Can Britain's Parliament Tone Down Brexit? Q&A
Prime Minister Theresa May says Brexit means Brexit. Parliament wants to help shape the definition.
Will Parliament Get a Vote on Brexit?
May has ruled out giving Parliament a vote on Article 50, which triggers the exit process, and therefore won't give it a chance to block Brexit. Late on Tuesday she effectively conceded to a debate on the terms of Brexit, but has since cast doubt on whether such a debate would include the usual vote.
Privately, the government accepts that it is powerless to stop lawmakers calling their own vote on the Brexit negotiations, according to an official. While such a vote is quite likely in the coming months, it would not be binding, said the official, who declined to be named.
Bottom line: May doesn't want her hands to be tied during the Brexit negotiations and so the government is unlikely to support a vote in Parliament.
What about the courts?
A legal hearing will start on Thursday over whether May can trigger Article 50 without approval from Parliament. The prime minister’s most senior legal adviser, Attorney General Jeremy Wright, will attempt to convince a judge that she does have the right. May has already said it's her prerogative and that she'll use it by the end of March.
A defeat for May could delay the exit, and would increase Parliament's potential influence on what Brexit looks like. The case will be taken "very seriously" and may reach the Supreme Court by December, Judge Brian Leveson said during a July 19 hearing.
Click here for a longer discussion of the issues involved.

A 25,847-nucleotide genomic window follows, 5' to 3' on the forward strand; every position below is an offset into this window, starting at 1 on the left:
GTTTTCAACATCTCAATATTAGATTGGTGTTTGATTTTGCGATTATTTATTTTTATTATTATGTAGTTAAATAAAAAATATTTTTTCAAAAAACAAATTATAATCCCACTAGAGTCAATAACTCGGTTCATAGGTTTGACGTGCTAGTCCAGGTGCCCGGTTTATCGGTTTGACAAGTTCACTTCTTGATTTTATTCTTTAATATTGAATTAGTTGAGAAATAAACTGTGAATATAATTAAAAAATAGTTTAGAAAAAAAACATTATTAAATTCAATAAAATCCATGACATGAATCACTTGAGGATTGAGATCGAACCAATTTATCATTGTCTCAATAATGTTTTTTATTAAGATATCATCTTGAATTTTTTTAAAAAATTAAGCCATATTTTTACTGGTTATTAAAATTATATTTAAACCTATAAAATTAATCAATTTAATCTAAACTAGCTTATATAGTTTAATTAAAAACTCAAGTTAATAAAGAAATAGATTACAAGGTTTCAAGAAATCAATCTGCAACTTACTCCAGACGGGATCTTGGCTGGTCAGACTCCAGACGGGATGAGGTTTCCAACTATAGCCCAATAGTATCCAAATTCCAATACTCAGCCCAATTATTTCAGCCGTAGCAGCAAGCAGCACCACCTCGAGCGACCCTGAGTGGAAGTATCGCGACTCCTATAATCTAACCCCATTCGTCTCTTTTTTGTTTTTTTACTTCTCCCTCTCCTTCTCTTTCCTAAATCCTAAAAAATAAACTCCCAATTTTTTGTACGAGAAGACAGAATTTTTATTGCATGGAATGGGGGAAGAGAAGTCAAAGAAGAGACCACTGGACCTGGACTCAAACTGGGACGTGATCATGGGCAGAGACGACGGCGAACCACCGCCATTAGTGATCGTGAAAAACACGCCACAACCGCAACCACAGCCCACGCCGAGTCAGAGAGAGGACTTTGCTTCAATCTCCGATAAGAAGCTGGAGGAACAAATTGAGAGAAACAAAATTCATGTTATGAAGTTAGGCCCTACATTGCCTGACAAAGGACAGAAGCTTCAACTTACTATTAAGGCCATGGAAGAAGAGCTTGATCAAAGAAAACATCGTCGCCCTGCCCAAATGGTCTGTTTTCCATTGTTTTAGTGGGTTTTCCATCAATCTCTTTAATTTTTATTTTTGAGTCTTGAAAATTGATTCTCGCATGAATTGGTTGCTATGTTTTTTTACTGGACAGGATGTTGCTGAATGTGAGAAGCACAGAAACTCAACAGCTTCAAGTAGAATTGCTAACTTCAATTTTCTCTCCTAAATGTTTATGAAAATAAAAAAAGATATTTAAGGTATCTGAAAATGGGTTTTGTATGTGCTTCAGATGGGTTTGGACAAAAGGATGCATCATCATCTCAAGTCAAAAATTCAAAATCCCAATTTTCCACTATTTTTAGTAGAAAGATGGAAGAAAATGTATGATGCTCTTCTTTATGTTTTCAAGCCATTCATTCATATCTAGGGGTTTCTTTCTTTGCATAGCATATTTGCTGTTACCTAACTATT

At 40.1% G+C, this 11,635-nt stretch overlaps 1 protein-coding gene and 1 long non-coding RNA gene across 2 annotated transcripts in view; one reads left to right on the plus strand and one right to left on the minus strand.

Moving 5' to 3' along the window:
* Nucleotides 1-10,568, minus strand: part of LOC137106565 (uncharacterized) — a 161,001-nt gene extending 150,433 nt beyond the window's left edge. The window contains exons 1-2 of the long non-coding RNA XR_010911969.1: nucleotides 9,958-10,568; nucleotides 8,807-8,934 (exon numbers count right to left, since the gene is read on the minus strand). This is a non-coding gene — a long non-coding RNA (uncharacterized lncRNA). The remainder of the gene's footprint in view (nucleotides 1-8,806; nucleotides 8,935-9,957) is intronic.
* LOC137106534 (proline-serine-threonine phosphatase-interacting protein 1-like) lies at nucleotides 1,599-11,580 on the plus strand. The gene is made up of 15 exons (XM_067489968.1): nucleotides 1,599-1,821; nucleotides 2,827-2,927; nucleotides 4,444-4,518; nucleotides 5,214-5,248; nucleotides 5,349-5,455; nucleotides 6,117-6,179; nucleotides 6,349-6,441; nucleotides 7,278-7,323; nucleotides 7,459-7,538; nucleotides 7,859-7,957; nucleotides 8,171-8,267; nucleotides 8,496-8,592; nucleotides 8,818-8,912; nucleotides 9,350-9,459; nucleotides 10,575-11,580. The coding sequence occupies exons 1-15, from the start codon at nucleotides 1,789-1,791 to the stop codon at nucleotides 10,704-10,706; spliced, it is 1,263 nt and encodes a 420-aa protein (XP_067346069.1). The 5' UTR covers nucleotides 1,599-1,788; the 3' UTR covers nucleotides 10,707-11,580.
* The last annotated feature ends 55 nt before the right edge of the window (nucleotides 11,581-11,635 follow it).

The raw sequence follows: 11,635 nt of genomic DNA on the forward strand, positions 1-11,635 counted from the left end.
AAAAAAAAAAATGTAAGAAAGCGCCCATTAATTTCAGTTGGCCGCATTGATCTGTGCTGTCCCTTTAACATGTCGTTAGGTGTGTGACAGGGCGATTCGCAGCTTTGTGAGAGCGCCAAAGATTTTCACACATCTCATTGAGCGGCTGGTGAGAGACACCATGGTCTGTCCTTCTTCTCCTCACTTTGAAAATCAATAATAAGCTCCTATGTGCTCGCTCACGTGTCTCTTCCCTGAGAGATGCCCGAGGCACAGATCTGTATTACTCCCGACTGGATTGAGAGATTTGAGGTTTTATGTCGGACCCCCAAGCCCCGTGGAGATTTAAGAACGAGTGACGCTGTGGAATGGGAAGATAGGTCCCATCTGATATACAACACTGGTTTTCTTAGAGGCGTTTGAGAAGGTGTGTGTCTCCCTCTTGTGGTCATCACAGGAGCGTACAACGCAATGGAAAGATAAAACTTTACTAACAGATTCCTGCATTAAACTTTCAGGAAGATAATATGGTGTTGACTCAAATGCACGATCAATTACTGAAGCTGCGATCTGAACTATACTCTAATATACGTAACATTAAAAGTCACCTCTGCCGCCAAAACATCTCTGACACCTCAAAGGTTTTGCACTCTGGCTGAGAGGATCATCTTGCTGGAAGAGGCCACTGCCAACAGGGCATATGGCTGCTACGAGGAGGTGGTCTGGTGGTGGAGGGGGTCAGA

Does Parliament Want Brexit Hard or Soft?
A majority of British lawmakers opposed Brexit. Their dilemma is that most of their constituents voted for it. While they're highly unlikely to try to overturn the popular vote and risk criticism for doing so, it's safe to say they're worried about the dangers.
May's decision not to block a Labour motion calling for a full debate of her strategy suggests she was alert to the risk of her own lawmakers voting against her. Several of them spoke out in favor of parliamentary scrutiny during the debate on Wednesday.
Bottom line: The parliamentary center-ground is probably around a softer Brexit than the one May is apparently pursuing with her emphasis on border controls.
Who is Keir Starmer?
Starmer is the opposition Labour Party's newly-appointed spokesman on Brexit and led today's debate. He says he accepts the referendum result as a mandate to quit the EU but wants Parliament to have a say in the terms of the exit deal. He has emerged as the key opposition figure on Brexit, even as the Labour Party remains in disarray, and could galvanize pro-Remain lawmakers who want to see a softer Brexit.
This week, along with shadow Foreign Secretary Emily Thornberry, he sent the government 170 questions on Brexit.
Before entering parliament last year, Starmer was director of public prosecutions and a human rights lawyer. Named after former Labour Party leader Keir Hardie, Starmer declined to run for the leadership of the party in 2015 citing a lack of experience.
Will the U.K. Leave the Single Market?
Brexit Secretary David Davis dodged questions on Wednesday about whether he wants the U.K. to remain in the single market, saying there is a "spectrum'' of possible outcomes when it comes to free trade. May wants the "maximum possible'' access to the single market.
What are May's Red Lines?
May has repeatedly said the main takeaway from the referendum result is that Britain must control its borders and limit immigration. And Europe has been pretty unanimous in saying that limits on free movement are incompatible with single-market access.
Are We Any Closer to a Market-Friendly Outcome?
The pound's rise on Wednesday shows how closely investors are watching the debate and reacting positively to any sand being thrown in the wheels of a hard Brexit.
Still, May's decision to back a debate was probably more about tempering criticism in Parliament, where she only has a slim majority, than trying to appease the markets.